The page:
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Capt. John Clark House
Capt. John Clark House, Canterbury, CT.JPG
Capt. John Clark House is located in Connecticut
Capt. John Clark House
Location in Connecticut
Capt. John Clark House is located in the United States
Capt. John Clark House
Location in the United States
Location Rte. 169, S of Canterbury, Canterbury, Connecticut
Area 3 acres (1.2 ha)
Built c. 1790 (1790)
Architect Dyer
Architectural style Georgian, "Canterbury type"
NRHP reference No. 70000699
Added to NRHP October 06, 1970

The Capt. John Clark House is a historic house on the east side of Connecticut Route 169, south of Canterbury, Connecticut. This c, 1800 enlargement of an older house is a finely crafted example of a locally distinctive style known as the "Canterbury style". The house was added to the National Register of Historic Places in 1970.

Description and history

The Captain John Clark House is located in a rural setting of southern Canterbury, on the east side of Connecticut 169 south of its junction with Phinney Lane. It is a two-story wood frame structure, with a clapboarded exterior. It is distinguished by a hip roof with a balustraded center, and entrances on two facades (in this case the south and street-facing west facades) both of which are framed by elegant woodwork. The building corners are pilastered, its cornice and rake line are modillioned, and its western entry is sheltered by a portico supported by Doric columns, and capped by a gable at the roof line.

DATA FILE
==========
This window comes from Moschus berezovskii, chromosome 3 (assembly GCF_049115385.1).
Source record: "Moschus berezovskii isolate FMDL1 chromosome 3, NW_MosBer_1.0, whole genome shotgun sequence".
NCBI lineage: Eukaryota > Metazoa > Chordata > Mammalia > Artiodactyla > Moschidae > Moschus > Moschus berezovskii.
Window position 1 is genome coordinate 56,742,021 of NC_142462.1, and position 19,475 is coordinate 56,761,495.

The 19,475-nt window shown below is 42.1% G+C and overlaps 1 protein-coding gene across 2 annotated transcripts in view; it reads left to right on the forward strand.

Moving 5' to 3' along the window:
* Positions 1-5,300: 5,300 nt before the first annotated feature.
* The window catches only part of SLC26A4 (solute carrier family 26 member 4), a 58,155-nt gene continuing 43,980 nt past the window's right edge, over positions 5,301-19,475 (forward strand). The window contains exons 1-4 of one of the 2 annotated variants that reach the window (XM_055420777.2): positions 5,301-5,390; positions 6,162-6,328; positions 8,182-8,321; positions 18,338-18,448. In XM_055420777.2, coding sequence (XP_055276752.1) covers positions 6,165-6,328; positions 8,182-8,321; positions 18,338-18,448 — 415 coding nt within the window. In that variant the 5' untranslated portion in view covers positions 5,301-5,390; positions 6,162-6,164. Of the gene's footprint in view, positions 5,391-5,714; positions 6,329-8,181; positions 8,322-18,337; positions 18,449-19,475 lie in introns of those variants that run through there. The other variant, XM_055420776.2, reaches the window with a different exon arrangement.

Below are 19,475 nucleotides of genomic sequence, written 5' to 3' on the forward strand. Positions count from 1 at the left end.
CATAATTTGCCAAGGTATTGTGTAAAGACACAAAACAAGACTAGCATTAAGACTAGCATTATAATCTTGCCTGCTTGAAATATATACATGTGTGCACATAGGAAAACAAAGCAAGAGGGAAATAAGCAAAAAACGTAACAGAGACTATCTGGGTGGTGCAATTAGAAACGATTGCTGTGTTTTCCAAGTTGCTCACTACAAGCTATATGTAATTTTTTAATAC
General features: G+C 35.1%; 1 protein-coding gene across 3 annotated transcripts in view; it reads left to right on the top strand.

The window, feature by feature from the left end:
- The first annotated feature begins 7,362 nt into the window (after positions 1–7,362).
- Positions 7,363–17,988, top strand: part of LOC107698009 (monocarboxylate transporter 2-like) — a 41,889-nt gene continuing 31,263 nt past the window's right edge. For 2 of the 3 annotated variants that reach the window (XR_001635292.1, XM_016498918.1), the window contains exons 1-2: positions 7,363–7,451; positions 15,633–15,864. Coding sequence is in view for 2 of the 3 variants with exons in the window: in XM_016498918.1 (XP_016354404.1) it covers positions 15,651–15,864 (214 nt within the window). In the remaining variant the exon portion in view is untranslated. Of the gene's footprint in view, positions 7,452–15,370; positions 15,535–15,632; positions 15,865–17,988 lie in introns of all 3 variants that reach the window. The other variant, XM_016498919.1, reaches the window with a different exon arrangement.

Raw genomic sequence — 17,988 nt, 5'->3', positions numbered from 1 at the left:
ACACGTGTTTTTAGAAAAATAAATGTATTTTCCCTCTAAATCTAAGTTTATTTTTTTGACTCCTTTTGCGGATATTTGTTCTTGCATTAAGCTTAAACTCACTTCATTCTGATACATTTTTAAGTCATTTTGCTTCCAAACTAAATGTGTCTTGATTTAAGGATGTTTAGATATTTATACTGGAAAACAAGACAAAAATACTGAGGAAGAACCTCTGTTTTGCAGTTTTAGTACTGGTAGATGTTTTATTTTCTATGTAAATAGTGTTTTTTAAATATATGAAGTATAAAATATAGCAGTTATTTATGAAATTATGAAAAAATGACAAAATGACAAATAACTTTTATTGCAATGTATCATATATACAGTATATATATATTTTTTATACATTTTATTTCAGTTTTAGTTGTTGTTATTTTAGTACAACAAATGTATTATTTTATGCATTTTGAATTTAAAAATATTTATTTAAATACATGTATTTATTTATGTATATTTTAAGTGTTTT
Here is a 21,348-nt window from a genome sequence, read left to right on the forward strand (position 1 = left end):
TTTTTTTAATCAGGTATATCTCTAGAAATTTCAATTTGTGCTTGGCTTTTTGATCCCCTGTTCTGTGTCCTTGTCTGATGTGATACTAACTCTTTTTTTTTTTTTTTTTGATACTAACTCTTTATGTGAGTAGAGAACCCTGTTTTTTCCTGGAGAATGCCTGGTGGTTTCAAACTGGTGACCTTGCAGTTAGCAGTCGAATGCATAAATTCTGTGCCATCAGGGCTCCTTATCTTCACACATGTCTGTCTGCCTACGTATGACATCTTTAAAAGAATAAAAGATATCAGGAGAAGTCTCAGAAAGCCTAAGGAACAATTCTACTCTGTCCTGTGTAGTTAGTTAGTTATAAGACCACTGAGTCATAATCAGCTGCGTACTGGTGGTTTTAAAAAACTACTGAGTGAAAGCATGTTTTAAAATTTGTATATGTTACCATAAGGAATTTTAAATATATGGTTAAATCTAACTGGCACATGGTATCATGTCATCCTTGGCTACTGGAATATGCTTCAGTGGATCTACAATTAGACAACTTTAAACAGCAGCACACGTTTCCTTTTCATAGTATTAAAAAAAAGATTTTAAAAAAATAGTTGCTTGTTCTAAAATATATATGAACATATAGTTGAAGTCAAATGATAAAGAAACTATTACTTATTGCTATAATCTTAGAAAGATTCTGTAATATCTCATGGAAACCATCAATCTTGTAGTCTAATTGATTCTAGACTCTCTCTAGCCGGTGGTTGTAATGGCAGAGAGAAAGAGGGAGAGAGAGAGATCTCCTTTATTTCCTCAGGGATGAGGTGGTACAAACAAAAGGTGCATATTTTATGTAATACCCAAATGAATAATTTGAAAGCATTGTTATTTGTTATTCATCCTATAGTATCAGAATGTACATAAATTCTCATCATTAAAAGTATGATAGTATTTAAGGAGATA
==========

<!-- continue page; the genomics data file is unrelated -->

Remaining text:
One historian, RIchard Dana, dates construction of this house to 1790, while others ascribe it to the early years of the 19th century. What is known is that in 1801, Captain John Clark, a ship's captain, purchased a house standing here from someone named Dyer. Either Clark or Dyer was responsible for bringing the house, an older 18th century construction, to its present appearance; the balance of historical opinion seeming to favor Clark, who is also generally credited with construction of the nearby Prudence Crandall House. The hip roof, Palladian window, and gable over the entry are all characteristics of the "Canterbury style" of Federal architecture, of which this house is a particularly good example.

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